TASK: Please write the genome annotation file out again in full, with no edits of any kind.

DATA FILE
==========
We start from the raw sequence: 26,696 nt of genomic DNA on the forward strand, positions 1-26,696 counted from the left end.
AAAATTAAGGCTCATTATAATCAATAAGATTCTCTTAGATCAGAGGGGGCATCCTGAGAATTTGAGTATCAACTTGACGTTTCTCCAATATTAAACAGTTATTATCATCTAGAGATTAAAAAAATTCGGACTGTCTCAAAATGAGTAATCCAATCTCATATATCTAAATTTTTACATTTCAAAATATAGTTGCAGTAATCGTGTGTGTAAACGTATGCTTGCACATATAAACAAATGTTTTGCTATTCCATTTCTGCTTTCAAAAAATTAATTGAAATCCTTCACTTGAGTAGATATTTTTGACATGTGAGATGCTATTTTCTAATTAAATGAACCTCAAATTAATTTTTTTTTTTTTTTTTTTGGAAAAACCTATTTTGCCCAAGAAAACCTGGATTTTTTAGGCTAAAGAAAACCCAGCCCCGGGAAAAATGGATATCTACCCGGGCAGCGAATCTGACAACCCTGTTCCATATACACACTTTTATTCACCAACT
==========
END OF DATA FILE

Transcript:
We start from the raw sequence: 26,696 nt of genomic DNA on the forward strand, positions 1-26,696 counted from the left end.
AAAATTAAGGCTCATTATAATCAATAAGATTCTCTTAGATCAGAGGGGGCATCCTGAGAATTTGAGTATCAACTTGACGTTTCTCCAATATTAAACAGTTATTATCATCTAGAGATTAAAAAAATTCGGACTGTCTCAAAATGAGTAATCCAATCTCATATATCTAAATTTTTACATTTCAAAATATAGTTGCAGTAATCGTGTGTGTAAACGTATGCTTGCACATATAAACAAATGTTTTGCTATTCCATTTCTGCTTTCAAAAAATTAATTGAAATCCTTCACTTGAGTAGATATTTTTGACATGTGAGATGCTATTTTCTAATTAAATGAACCTCAAATTAATTTTTTTTTTTTTTTTTTTGGAAAAACCTATTTTGCCCAAGAAAACCTGGATTTTTTAGGCTAAAGAAAACCCAGCCCCGGGAAAAATGGATATCTACCCGGGCAGCGAATCTGACAACCCTGTTCCATATACACACTTTTATTCACCAACT